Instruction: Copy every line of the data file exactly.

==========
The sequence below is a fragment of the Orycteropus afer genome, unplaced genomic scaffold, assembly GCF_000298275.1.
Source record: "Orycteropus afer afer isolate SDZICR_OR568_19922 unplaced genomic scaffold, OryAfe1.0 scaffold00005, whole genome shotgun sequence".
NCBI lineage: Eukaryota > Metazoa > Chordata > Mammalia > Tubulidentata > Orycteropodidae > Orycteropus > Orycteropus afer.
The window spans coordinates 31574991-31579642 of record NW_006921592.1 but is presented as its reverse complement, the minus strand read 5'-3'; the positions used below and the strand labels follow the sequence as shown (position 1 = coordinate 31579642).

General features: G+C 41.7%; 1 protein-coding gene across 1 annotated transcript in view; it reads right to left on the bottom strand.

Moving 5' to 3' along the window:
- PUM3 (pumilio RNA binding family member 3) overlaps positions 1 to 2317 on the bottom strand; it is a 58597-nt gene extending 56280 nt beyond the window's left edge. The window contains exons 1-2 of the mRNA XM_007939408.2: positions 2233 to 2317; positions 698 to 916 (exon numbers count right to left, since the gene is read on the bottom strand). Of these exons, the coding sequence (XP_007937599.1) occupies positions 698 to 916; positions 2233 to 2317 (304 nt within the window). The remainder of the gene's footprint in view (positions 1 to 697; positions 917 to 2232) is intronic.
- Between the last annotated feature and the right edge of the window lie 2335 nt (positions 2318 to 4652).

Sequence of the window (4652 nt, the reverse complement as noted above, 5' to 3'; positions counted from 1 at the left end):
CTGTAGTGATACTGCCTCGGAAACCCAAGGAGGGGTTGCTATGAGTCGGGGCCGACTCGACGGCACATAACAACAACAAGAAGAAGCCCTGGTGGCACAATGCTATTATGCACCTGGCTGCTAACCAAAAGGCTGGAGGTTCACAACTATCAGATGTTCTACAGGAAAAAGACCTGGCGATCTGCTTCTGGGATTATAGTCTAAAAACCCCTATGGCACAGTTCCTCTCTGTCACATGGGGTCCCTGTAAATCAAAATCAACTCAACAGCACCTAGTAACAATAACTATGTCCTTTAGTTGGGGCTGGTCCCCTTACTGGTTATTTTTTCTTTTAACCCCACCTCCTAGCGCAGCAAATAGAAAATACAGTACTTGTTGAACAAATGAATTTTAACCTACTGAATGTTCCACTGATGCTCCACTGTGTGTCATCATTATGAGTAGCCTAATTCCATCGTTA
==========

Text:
The sequence below is a fragment of the Orycteropus afer genome, unplaced genomic scaffold, assembly GCF_000298275.1.
Source record: "Orycteropus afer afer isolate SDZICR_OR568_19922 unplaced genomic scaffold, OryAfe1.0 scaffold00005, whole genome shotgun sequence".
NCBI lineage: Eukaryota > Metazoa > Chordata > Mammalia > Tubulidentata > Orycteropodidae > Orycteropus > Orycteropus afer.
The window spans coordinates 31574991-31579642 of record NW_006921592.1 but is presented as its reverse complement, the minus strand read 5'-3'; the positions used below and the strand labels follow the sequence as shown (position 1 = coordinate 31579642).

General features: G+C 41.7%; 1 protein-coding gene across 1 annotated transcript in view; it reads right to left on the bottom strand.

Moving 5' to 3' along the window:
- PUM3 (pumilio RNA binding family member 3) overlaps positions 1 to 2317 on the bottom strand; it is a 58597-nt gene extending 56280 nt beyond the window's left edge. The window contains exons 1-2 of the mRNA XM_007939408.2: positions 2233 to 2317; positions 698 to 916 (exon numbers count right to left, since the gene is read on the bottom strand). Of these exons, the coding sequence (XP_007937599.1) occupies positions 698 to 916; positions 2233 to 2317 (304 nt within the window). The remainder of the gene's footprint in view (positions 1 to 697; positions 917 to 2232) is intronic.
- Between the last annotated feature and the right edge of the window lie 2335 nt (positions 2318 to 4652).

Sequence of the window (4652 nt, the reverse complement as noted above, 5' to 3'; positions counted from 1 at the left end):
CTGTAGTGATACTGCCTCGGAAACCCAAGGAGGGGTTGCTATGAGTCGGGGCCGACTCGACGGCACATAACAACAACAAGAAGAAGCCCTGGTGGCACAATGCTATTATGCACCTGGCTGCTAACCAAAAGGCTGGAGGTTCACAACTATCAGATGTTCTACAGGAAAAAGACCTGGCGATCTGCTTCTGGGATTATAGTCTAAAAACCCCTATGGCACAGTTCCTCTCTGTCACATGGGGTCCCTGTAAATCAAAATCAACTCAACAGCACCTAGTAACAATAACTATGTCCTTTAGTTGGGGCTGGTCCCCTTACTGGTTATTTTTTCTTTTAACCCCACCTCCTAGCGCAGCAAATAGAAAATACAGTACTTGTTGAACAAATGAATTTTAACCTACTGAATGTTCCACTGATGCTCCACTGTGTGTCATCATTATGAGTAGCCTAATTCCATCGTTA